The most obvious differences are that it's smaller than the 50D and is now made from a plastic shell, instead of a magnesium body. If you placed the Rebel T2i, the 60D, and the 7D side by side, you'd notice that the 60D is exactly halfway between the size of the other two models. The 60D is also Canon's first DSLR camera to feature a flip-out LCD screen, allowing you to view shots from different angles. This is particularly useful in video mode, as it means you no longer have to hold the camera out at arm's length.

It's a bold step by Canon, but has it paid off?

Well, yes and no. This camera will certainly appeal to those wanting to step up from the basic functions of the Rebel range of cameras. But, in my view, it is somewhat overpriced in comparison to the 7D. The price difference isn't wide enough. If I was upgrading from a Rebel series at present, I'd certainly look to try to find the extra $300 for a 7D.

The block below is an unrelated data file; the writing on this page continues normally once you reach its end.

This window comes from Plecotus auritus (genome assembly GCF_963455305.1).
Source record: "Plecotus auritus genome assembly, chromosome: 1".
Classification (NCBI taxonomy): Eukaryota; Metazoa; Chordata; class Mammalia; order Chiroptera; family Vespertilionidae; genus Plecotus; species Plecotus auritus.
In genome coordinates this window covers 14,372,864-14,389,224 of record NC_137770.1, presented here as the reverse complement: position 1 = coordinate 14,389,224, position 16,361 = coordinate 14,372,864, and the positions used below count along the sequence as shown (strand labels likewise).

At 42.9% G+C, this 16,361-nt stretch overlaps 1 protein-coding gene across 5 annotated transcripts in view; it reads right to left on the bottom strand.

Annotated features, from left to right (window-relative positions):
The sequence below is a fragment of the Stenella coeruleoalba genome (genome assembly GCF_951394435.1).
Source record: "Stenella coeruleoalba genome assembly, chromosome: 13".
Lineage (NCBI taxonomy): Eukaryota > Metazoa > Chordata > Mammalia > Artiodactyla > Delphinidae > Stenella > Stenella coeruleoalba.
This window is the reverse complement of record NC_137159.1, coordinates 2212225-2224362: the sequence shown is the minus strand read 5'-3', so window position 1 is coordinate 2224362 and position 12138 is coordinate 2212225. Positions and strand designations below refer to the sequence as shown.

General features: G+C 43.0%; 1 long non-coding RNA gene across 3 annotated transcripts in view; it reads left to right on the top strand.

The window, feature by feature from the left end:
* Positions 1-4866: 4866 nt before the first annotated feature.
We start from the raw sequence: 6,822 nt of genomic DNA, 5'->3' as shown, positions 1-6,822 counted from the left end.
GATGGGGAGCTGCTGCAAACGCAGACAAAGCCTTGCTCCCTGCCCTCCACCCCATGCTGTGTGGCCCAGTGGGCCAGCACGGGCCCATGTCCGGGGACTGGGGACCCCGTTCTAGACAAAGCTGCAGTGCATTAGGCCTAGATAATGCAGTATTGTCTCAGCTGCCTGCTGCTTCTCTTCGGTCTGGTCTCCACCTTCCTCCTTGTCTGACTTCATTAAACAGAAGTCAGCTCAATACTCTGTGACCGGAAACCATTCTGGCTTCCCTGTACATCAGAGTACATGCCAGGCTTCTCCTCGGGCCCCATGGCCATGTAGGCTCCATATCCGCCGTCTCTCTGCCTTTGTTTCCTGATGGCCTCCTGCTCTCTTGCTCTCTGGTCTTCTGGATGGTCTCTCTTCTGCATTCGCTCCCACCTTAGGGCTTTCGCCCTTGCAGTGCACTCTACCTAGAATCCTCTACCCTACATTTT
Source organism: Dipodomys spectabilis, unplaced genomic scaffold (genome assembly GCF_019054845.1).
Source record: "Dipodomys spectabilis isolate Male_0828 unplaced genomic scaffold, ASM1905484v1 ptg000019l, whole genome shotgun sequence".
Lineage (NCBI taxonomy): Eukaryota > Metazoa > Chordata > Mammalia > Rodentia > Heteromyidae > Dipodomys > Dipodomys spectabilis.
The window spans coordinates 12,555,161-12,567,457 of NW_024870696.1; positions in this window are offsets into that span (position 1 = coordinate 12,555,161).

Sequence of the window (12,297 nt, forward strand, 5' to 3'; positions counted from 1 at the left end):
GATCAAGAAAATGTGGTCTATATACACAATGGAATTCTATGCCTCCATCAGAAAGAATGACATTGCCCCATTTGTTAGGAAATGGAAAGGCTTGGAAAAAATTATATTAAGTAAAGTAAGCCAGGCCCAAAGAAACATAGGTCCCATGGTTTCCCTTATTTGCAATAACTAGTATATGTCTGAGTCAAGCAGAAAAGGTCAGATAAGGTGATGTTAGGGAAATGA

While the 60D retains the comfortable hand grip of the 50D, many of its controls have been vastly revised. Users of the Rebel series cameras will be far more at home here than existing 50D users.

The 60D has benefited from the addition of the "Q" button. This allows users to navigate directly to the Q Menu screen, which lists the key shooting parameters. Unfortunately, the rest of the controls now seem somewhat fiddly. There's no joystick control anymore, just an inner dial within the rear control dial. This is undoubtedly a cost saving measure.

The camera has fewer buttons overall than the 50D, and the camera has fewer functions assigned to the buttons it does have. For instance, all of the buttons on the top row of the camera are now single function. Several of the buttons are customizable though, and the Q button helps to aid quick access to changes needed.

SD Cards and HD Movie Mode